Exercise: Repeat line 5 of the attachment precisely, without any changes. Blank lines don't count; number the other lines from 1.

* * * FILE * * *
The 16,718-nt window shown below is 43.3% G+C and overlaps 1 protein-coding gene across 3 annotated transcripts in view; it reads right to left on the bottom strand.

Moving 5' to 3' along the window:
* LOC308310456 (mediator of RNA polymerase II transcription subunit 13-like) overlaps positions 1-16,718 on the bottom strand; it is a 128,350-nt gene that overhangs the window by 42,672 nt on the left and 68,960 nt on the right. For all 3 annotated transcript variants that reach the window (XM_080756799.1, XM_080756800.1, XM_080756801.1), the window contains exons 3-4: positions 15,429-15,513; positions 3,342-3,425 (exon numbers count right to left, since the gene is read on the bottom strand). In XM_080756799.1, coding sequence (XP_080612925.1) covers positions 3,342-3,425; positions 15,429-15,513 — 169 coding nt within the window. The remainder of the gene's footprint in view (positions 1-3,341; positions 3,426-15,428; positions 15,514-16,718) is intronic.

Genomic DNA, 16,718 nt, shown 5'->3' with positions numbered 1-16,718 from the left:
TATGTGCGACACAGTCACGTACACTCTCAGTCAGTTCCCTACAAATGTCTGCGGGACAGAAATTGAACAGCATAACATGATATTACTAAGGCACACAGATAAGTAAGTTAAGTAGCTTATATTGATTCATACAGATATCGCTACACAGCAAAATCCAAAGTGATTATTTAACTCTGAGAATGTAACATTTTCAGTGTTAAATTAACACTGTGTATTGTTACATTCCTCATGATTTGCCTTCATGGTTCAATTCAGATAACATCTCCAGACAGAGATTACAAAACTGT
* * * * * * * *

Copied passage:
TATGTGCGACACAGTCACGTACACTCTCAGTCAGTTCCCTACAAATGTCTGCGGGACAGAAATTGAACAGCATAACATGATATTACTAAGGCACACAGATAAGTAAGTTAAGTAGCTTATATTGATTCATACAGATATCGCTACACAGCAAAATCCAAAGTGATTATTTAACTCTGAGAATGTAACATTTTCAGTGTTAAATTAACACTGTGTATTGTTACATTCCTCATGATTTGCCTTCATGGTTCAATTCAGATAACATCTCCAGACAGAGATTACAAAACTGT